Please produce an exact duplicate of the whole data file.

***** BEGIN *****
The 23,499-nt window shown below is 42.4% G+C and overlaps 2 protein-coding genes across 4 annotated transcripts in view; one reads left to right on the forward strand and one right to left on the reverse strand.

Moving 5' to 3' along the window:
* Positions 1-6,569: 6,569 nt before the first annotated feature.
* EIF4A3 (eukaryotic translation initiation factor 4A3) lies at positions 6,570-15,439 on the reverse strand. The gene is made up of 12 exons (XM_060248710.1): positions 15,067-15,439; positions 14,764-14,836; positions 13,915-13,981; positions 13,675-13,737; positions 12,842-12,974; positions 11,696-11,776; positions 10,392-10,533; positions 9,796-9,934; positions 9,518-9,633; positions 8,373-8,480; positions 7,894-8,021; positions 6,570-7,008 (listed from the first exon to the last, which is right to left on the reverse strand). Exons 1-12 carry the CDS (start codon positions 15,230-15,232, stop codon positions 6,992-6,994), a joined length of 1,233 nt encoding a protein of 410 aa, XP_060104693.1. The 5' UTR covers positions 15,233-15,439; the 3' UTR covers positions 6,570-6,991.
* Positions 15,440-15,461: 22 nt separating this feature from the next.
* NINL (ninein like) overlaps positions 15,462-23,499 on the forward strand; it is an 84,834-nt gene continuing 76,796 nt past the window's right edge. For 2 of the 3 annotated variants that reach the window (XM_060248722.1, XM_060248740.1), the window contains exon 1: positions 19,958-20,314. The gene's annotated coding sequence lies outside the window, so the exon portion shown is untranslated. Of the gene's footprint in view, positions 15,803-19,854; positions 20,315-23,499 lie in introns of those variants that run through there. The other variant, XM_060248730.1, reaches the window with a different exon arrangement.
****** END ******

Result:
The 23,499-nt window shown below is 42.4% G+C and overlaps 2 protein-coding genes across 4 annotated transcripts in view; one reads left to right on the forward strand and one right to left on the reverse strand.

Moving 5' to 3' along the window:
* Positions 1-6,569: 6,569 nt before the first annotated feature.
* EIF4A3 (eukaryotic translation initiation factor 4A3) lies at positions 6,570-15,439 on the reverse strand. The gene is made up of 12 exons (XM_060248710.1): positions 15,067-15,439; positions 14,764-14,836; positions 13,915-13,981; positions 13,675-13,737; positions 12,842-12,974; positions 11,696-11,776; positions 10,392-10,533; positions 9,796-9,934; positions 9,518-9,633; positions 8,373-8,480; positions 7,894-8,021; positions 6,570-7,008 (listed from the first exon to the last, which is right to left on the reverse strand). Exons 1-12 carry the CDS (start codon positions 15,230-15,232, stop codon positions 6,992-6,994), a joined length of 1,233 nt encoding a protein of 410 aa, XP_060104693.1. The 5' UTR covers positions 15,233-15,439; the 3' UTR covers positions 6,570-6,991.
* Positions 15,440-15,461: 22 nt separating this feature from the next.
* NINL (ninein like) overlaps positions 15,462-23,499 on the forward strand; it is an 84,834-nt gene continuing 76,796 nt past the window's right edge. For 2 of the 3 annotated variants that reach the window (XM_060248722.1, XM_060248740.1), the window contains exon 1: positions 19,958-20,314. The gene's annotated coding sequence lies outside the window, so the exon portion shown is untranslated. Of the gene's footprint in view, positions 15,803-19,854; positions 20,315-23,499 lie in introns of those variants that run through there. The other variant, XM_060248730.1, reaches the window with a different exon arrangement.